Today I found the picture. It was taken at my grandmother’s house, right beside the front door on our way out for the evening. I looked awkward and unsteady in my high heels, trying to avoid stumbling. His face looked stricken. He was never one for dressing up or for hanging too close to the parents of friends.
No-one had invited me. He didn’t have a date. The prom was three days away when our mutual friends said he should take me. I wish someone had warned me then about warm and cool colors and how to choose them to match skin undertones. Because I would never have worn yellow. But, we didn’t have that kind of information then. We just wore what Mama said looked good. He wore his big brother’s suit and it was clear he was not comfortable with dressing up. I guess his Mama said it was a good look for him.
My hair was frizzy in spite of the Dippity Do. His was too. There was much about him that was in direct contrast to me, but not his hair. He was a free spirit in constant rebellion against “the establishment.” I still believe that is why my tentative and fearful soul wanted to be around him and his rowdy group of friends. They smoked cigarettes and made frequent trips to the bootlegger. In their presence, I could release my gypsy spirit and I was no longer just the preacher’s granddaughter. I was brave, carefree… even careless.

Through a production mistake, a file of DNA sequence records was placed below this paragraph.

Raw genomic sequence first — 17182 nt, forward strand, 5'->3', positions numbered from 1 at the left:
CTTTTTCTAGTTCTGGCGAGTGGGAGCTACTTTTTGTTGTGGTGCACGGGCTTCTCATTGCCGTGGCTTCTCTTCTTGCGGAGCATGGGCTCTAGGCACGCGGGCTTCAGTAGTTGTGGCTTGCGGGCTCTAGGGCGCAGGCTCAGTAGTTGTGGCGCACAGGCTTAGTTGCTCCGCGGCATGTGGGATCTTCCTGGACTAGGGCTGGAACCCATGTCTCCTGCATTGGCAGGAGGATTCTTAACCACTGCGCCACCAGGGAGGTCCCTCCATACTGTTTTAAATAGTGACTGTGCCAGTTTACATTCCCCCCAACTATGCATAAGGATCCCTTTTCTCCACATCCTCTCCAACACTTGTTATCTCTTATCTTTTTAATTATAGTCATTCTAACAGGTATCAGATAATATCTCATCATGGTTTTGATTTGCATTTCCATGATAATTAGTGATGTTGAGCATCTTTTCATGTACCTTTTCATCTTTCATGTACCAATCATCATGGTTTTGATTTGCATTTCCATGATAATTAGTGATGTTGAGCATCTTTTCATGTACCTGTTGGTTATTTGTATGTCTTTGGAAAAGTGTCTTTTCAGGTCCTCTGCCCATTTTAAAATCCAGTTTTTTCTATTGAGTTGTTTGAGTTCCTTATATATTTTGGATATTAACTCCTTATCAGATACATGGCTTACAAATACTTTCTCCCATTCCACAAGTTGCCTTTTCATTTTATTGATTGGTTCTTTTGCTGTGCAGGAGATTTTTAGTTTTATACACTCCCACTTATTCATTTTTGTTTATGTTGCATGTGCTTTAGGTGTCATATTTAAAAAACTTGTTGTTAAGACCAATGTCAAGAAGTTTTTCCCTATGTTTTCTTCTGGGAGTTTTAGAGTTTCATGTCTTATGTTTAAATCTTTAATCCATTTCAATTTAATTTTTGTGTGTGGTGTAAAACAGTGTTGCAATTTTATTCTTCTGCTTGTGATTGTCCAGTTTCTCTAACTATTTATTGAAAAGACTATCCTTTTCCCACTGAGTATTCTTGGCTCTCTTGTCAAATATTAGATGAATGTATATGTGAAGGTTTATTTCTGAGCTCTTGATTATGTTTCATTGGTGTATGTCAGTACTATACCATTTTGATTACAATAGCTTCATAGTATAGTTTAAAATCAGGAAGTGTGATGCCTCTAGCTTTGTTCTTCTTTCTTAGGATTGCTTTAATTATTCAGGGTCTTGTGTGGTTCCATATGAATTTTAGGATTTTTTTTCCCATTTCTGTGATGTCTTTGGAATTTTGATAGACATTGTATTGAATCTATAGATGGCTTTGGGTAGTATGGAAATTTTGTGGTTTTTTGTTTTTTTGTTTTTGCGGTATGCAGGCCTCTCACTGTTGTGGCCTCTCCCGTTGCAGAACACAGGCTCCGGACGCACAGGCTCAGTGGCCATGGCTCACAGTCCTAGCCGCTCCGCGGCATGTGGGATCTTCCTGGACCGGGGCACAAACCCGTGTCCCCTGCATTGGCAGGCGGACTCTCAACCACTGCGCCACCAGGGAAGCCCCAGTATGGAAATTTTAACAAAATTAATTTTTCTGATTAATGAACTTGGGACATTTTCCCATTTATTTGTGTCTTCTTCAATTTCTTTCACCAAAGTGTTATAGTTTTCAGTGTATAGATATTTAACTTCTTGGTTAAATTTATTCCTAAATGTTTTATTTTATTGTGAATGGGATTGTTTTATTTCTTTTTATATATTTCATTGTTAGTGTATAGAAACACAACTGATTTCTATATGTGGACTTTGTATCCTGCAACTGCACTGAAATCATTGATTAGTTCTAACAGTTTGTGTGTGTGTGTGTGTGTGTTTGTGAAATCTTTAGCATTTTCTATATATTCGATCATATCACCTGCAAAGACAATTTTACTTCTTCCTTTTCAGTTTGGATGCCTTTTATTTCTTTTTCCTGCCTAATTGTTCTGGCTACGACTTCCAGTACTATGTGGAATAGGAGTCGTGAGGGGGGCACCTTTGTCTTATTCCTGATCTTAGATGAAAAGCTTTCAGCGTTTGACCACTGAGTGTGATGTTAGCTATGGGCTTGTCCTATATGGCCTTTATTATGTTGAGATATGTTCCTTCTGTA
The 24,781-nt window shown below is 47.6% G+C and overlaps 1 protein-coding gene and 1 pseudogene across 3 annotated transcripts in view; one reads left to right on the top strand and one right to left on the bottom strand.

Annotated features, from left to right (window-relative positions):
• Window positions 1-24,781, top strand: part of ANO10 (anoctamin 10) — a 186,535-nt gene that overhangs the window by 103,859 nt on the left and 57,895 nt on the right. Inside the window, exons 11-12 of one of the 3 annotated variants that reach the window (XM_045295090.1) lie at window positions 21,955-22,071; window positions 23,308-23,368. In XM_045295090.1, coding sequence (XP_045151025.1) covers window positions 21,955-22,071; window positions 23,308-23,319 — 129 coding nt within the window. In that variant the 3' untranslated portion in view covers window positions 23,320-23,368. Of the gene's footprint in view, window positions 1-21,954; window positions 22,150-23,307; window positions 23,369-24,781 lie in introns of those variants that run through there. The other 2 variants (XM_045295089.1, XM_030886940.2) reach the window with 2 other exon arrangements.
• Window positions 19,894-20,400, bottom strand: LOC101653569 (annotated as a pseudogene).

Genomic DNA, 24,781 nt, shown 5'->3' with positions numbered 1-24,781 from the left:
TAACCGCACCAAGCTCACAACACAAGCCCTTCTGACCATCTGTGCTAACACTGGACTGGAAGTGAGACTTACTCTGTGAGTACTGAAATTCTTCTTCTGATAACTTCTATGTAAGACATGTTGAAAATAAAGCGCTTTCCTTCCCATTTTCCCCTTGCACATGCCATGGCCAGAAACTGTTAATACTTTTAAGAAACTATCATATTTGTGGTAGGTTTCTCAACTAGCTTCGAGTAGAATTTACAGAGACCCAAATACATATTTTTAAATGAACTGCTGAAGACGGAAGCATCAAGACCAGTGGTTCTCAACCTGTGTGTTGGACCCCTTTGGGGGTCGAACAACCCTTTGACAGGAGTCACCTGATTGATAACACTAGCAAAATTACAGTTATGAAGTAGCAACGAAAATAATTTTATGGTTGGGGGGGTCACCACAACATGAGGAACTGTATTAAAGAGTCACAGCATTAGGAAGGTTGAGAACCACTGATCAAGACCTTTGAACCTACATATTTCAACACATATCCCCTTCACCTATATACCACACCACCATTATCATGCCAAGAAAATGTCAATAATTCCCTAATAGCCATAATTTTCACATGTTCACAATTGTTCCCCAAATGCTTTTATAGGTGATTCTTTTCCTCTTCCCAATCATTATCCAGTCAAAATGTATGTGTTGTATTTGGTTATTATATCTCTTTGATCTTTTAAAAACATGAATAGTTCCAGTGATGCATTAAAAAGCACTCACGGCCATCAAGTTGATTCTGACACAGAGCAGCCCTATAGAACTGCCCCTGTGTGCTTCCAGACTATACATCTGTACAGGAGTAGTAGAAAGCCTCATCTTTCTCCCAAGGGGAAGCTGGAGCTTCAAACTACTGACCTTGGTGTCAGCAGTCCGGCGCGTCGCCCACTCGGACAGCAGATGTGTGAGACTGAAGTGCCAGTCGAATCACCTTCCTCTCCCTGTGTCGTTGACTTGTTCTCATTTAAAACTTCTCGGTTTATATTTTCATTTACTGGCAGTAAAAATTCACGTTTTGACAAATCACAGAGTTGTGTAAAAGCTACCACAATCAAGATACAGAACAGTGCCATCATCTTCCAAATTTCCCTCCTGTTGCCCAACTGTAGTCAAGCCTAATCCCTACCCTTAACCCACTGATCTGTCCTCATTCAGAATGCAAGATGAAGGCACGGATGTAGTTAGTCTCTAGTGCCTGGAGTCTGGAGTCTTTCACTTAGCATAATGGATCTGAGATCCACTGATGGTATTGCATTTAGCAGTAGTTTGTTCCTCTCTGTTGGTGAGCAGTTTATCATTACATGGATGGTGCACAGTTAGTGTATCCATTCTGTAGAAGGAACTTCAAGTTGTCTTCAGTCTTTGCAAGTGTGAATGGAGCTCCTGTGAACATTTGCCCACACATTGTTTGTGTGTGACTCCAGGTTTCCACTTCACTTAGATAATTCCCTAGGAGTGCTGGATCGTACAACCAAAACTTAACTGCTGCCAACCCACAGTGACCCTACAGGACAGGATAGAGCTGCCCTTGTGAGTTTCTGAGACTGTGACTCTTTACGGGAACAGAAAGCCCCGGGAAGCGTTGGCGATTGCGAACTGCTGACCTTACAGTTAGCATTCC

Years later, he was the man behind the tall counter. He had surrendered. He was “the establishment.” He saw me as I pushed open the glass door. He stopped his work and his eyes followed my every step with the keen eye of an overly interested observer. I was awkward and stumbling just as I was on prom night. I was struggling with a heavy heart and a heavy weight in my arms. He knew. He had heard. Small town gossip travels fast.
He nodded and beckoned me to come to him. I hesitated. He nodded again and waved his hand. The waiting line was long and moving slowly. I broke the line and walked towards him. He reached for me and his hands brushed my arms as he pulled the heavy boxes from them. The others stared, taking it all in. They watched the quiet gestures of a lifelong friendship; a nod, a half-hearted smile, the quiet understanding of one terrified heart and another protective one. The package was addressed to my child fighting in a foreign war. He knew my heart was heavier than any package I could carry. He rescued me again.